Thus, making a contract of sale of goods, which prescribes the transfer of rights to the goods in customs regimes, which do not permit transfer of ownership, is a wrongful act – offense; as this action is a kind of disposal. However, it may happen that the goods will be resold at a time when they are under customs control, and their clearance is not yet complete, i.e. violation of customs rules de facto takes place. Meanwhile, the customs clearance of goods is continued based on the initially provided documents and the customs has no knowledge of the breach. If in the future no dispute will happen or customs will not be notified of the resale of goods, the offence will not cause any adverse impacts, although some risks remain:
Firstly, the Customs may bring the offender to liability in the form of a fine of five hundred non-taxable minimum incomes of citizens (approx. USD 3900).
Second, the purchase and sale of goods may be declared void by a court on the grounds that it does not comply with the law (Art. 215 of the Civil Code of Ukraine).
Of course, to be declared null and void the sales contract must violate the requirements of civil and commercial legislation of Ukraine. And a formal violation of the customs legislation may also serve as a ground for the recognition of the contract signed by the owner of the goods, null and void, although under a general rule the right to sell things belongs to the owner. However, foreign buyers can not but stay on alert the sale of goods before completion of customs clearance, in breach of customs legislation.
In addition, the buyer is obliged to accept the goods, and performance of this duty until the completion of customs formalities in violation of customs rules is very difficult, if not actually possible. Also, the sale of goods in violation of customs rules may be associated with other offences, both administrative and criminal. An example of such a risk could serve the use of forged documents. To establish the existence of forgery in the documents before the completion of customs clearance is often very difficult, as it requires special knowledge.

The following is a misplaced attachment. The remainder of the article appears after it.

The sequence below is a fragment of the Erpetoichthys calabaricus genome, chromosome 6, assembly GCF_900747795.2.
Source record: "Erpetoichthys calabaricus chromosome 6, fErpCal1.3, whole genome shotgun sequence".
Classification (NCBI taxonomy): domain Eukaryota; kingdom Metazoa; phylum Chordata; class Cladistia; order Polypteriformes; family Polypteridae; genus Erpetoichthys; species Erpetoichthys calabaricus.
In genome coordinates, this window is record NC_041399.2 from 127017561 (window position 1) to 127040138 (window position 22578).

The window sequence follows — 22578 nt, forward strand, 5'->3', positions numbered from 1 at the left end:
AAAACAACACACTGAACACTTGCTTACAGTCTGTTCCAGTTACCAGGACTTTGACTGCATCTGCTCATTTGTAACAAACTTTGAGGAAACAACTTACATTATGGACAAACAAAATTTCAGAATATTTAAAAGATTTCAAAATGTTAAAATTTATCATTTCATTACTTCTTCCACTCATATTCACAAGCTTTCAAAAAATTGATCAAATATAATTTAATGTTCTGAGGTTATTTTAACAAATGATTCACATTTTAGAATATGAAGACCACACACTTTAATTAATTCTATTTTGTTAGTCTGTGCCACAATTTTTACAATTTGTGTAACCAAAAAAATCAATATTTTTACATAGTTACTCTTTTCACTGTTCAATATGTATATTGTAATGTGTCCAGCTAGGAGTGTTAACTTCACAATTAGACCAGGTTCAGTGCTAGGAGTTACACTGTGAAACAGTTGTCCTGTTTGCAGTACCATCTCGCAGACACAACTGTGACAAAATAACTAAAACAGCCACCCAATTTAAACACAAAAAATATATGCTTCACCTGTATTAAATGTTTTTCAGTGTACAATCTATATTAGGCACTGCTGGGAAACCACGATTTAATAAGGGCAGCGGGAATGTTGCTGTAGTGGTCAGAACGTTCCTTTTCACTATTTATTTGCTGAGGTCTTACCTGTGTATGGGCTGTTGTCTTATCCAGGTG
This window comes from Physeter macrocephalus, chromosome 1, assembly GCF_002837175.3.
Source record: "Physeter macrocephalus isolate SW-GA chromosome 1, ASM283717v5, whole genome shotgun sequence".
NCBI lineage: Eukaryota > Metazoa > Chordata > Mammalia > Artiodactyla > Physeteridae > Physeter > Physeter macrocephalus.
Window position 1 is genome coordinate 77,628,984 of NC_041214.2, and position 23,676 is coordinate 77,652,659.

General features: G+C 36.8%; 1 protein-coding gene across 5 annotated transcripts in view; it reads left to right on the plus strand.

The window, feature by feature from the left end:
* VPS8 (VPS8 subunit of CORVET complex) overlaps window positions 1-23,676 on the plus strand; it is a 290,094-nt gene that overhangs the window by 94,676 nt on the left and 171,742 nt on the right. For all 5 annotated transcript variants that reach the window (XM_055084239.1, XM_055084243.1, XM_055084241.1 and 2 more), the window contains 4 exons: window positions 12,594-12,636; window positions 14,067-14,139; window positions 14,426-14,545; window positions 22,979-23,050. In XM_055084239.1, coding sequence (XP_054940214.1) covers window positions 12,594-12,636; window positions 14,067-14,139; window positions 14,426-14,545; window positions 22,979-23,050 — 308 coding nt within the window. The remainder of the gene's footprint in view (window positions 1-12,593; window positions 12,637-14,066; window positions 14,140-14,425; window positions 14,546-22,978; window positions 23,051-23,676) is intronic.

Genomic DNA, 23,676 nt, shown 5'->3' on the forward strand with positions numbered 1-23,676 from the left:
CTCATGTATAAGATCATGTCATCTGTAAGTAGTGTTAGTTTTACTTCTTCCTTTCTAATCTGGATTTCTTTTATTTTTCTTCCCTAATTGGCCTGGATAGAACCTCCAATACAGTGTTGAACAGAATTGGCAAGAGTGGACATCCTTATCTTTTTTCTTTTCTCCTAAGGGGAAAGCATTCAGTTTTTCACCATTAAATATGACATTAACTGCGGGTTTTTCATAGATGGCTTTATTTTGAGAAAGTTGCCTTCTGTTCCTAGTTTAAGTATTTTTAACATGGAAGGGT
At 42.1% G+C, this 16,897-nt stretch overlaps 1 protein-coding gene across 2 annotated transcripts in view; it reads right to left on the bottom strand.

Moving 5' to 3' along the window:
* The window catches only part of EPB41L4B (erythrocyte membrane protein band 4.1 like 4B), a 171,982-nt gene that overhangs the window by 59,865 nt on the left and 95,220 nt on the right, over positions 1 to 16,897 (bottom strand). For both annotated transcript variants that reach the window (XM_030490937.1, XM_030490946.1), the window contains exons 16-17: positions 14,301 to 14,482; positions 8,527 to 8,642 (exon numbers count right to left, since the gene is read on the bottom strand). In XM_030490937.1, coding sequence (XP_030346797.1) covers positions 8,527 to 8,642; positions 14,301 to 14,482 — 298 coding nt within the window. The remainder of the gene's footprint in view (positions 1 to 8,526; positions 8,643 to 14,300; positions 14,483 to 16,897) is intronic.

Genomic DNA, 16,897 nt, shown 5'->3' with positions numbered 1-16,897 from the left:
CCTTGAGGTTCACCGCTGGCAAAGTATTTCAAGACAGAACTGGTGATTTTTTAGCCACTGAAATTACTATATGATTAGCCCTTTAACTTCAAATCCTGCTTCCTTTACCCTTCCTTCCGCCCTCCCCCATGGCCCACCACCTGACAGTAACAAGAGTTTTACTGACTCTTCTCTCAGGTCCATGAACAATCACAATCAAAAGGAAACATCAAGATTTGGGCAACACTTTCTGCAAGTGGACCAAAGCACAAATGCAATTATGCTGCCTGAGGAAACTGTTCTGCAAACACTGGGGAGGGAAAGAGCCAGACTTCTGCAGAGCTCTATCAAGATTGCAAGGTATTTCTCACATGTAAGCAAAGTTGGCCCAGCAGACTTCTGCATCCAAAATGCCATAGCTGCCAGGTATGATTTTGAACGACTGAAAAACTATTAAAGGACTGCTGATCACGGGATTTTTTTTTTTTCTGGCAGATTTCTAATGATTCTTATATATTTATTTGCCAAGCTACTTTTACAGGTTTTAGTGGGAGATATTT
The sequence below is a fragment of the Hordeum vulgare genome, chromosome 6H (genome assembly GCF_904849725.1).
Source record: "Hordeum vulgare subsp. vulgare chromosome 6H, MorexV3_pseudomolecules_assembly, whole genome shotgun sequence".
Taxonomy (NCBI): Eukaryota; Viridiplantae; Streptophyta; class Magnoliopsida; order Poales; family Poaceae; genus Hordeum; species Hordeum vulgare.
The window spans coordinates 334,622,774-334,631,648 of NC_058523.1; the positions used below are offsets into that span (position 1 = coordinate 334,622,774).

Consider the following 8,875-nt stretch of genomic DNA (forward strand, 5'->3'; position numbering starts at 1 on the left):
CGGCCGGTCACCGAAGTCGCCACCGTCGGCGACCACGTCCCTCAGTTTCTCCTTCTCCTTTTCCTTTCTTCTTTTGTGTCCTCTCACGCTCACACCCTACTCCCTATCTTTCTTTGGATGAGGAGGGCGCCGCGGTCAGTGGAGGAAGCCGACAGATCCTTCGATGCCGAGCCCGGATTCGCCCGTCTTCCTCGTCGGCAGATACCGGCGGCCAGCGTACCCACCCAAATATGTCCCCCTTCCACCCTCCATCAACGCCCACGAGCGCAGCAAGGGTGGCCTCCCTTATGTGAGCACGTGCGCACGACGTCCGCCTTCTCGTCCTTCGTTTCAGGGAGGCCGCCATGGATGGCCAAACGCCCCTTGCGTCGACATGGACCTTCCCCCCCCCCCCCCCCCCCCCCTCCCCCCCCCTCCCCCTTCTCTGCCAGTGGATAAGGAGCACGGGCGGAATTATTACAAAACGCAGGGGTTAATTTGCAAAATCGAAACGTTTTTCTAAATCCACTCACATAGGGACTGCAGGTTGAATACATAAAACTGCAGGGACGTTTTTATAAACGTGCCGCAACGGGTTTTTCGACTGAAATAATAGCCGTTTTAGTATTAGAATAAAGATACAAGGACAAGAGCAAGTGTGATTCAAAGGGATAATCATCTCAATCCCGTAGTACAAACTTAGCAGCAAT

So, the main risks for a foreign buyer of the goods before the end of their customs clearance in violation of customs regulations related to:
1) complexity of authentication of documents and data provided by the exporter for customs clearance;
2) possibility of temporary seizure of goods and documents in accordance with Art. 511 of CCU;
3) possible arrest of goods in the criminal proceedings in accordance with Art. 170 of the Criminal Procedure Code of Ukraine.
To minimize the risks a foreign buyer should carefully study the contract documents, check the sellers of goods, eliminating distressed sellers from its contractors. The best option is to buy the goods with transfer of rights after completion of customs formalities that are at the risk of the exporting resident. Especially because according to art. 265 (1/1) of the CCU, as a general rule, only Ukrainian resident-exporter (customs broker on his behalf) may act as a declaring agent with all the capacity required for the customs clearance of exported goods.
Published in Forwarderlaw.Author: Alexander Chebotarenko